ACI The Financial Markets Association held three seminars recently in Singapore, Hong Kong and Sydney aimed at raising awareness of the impact of the impending Basel II legislation. More than 330 delegates attended the seminars, which were managed by David Clark, honorary president of ACI, who recognises the work of the relevant national associations. “I would like to express my sincere thanks to the organising committees and ACI staff in Australia, Hong Kong and Singapore for the considerable effort that they put into arranging the seminars in their centres,” he says.
Clark says the reaction to the seminars has been “extremely positive” and that the feedback from delegates indicates a high degree of satisfaction with the content and structure of the seminars. He suggests a primary reason for this was the high calibre of speakers and the detail into which they went. “ACI can be proud that it had very conspicuous support from the Hong Kong Monetary Authority (HKMA), Financial Services Authority (FSA), HSBC, Bank of New York, Deutsche Bank, Commonwealth Bank of Australia, National Australia Bank, Westpac, ANZ, Clayton Utz, KPMG, PwC and Deloittes,” he stresses.
The staging of the seminars was helped by the fact that the HKMA and the FSA are very engaged with Pillar two issues, even though the Federal Reserve Bank has decided to postpone compliance. At the same time, the EU has passed the CRD which means that European financial institutions will have to comply with a parallel set of rules. The progress of Basel II is not static and other opportunities for ACI will present themselves, he believes.
Delegates to the seminars came from front, middle and back offices and there were also some lawyers in attendance. “It is clear that getting front office attention is still difficult, but much depends on the institution,” observes Clark. “The concept of focussing on what Basel II means for trading businesses was, however, widely applauded, and the consultancy companies felt that we had hit on the right theme.”
There were two different structures for the seminars, to reflect the level of interest from different areas of the local institutions. In Hong Kong and Singapore, the scene was set by one of the consultancy companies (after a keynote speech by the HKMA in HK) with a presentation describing the whole of Basel II. The objective of this was to make sure that the delegates were as equally informed as possible about the details. After that there were presentations on trading book issues and the operational risk charge. This was followed by case studies by banks and the seminar ended with a wide-ranging panel discussion.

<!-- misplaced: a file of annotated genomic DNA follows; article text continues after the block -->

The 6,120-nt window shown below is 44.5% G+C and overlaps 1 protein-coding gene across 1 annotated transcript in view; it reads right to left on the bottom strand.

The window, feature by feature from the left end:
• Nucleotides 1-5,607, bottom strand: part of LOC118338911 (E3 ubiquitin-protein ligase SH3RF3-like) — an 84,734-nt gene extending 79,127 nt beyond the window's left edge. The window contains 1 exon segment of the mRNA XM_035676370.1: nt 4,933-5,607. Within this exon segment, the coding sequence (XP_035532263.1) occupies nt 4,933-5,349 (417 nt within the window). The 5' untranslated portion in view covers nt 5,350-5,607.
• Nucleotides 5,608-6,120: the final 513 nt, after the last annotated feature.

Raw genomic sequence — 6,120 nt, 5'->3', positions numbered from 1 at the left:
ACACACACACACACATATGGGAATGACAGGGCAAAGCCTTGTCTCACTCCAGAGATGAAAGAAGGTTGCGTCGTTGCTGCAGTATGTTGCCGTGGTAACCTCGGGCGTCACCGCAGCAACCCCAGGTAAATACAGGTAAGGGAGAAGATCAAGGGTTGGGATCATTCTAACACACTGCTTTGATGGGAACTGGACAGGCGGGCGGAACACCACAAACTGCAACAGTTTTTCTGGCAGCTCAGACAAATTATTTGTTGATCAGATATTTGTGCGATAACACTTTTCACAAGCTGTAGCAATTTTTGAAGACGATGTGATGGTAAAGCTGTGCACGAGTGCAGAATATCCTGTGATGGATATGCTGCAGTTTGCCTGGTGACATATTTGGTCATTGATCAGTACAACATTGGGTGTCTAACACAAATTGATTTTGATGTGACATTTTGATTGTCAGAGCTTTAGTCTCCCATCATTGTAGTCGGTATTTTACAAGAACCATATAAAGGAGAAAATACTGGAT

ACI Hong Kong also held a press conference, which was well attended by the local media, who had a lively question and answer session with Clark and Simon Topping, executive director of HKMA.
In Sydney, a keynote speech by the UK’s FSA was followed by a panel discussion on credit issues and then by a consultant’s presentation on the impact on the trading book. This was followed by a legal presentation on the implications for securitisation and then a panel discussion on operational risk. In the afternoon there was a presentation on value, a detailed look at advanced metrics for credit and operational risk and the final panel and Q&A session.
“Both structures worked well and reflected the level of knowledge of the participants as well as the major local focus points,” says Clark. “We were extremely fortunate with the speakers. Those who came from London (FSA, HSBC and BoNY) were global experts on the subject, and those sourced locally had a real knowledge of the implications.”
Clark is firmly of the belief that the seminar programme initiative is a progressive one for ACI that fits into the educational objectives as well as its desire to raise the ACI profile in the professional market. “The next step is to identify the topics that would most appeal to our members and those close to our businesses,” he says. “Basel II (as well as the CRD) will be with us for at least the next year or two, and the repo seminars are already underway as well. Seminars in emerging market areas are probably the top priority, and perhaps we should consider asking the associations what particular themes suit their members best.
“I think that ACI can benefit from this globally as well as locally and regionally and that it is worth putting the effort and resources into making it a success,” he concludes.
ACI would like to thank the following for their sponsorship of the Basel II seminars: HSBC, Reuters, The Bank of New York, BNP Paribas, Calyon, Citigroup, Dresdner Kleinwort Wasserstein, Fortis Bank, Fubon Bank, Hong Kong Foreign Exchange & Deposit Brokers’ Association, Icap, Standard Chartered Bank, Collins Stewart Tullett, Commonwealth Bank of Australia, Westpac Banking, National Australia Bank and ANZ.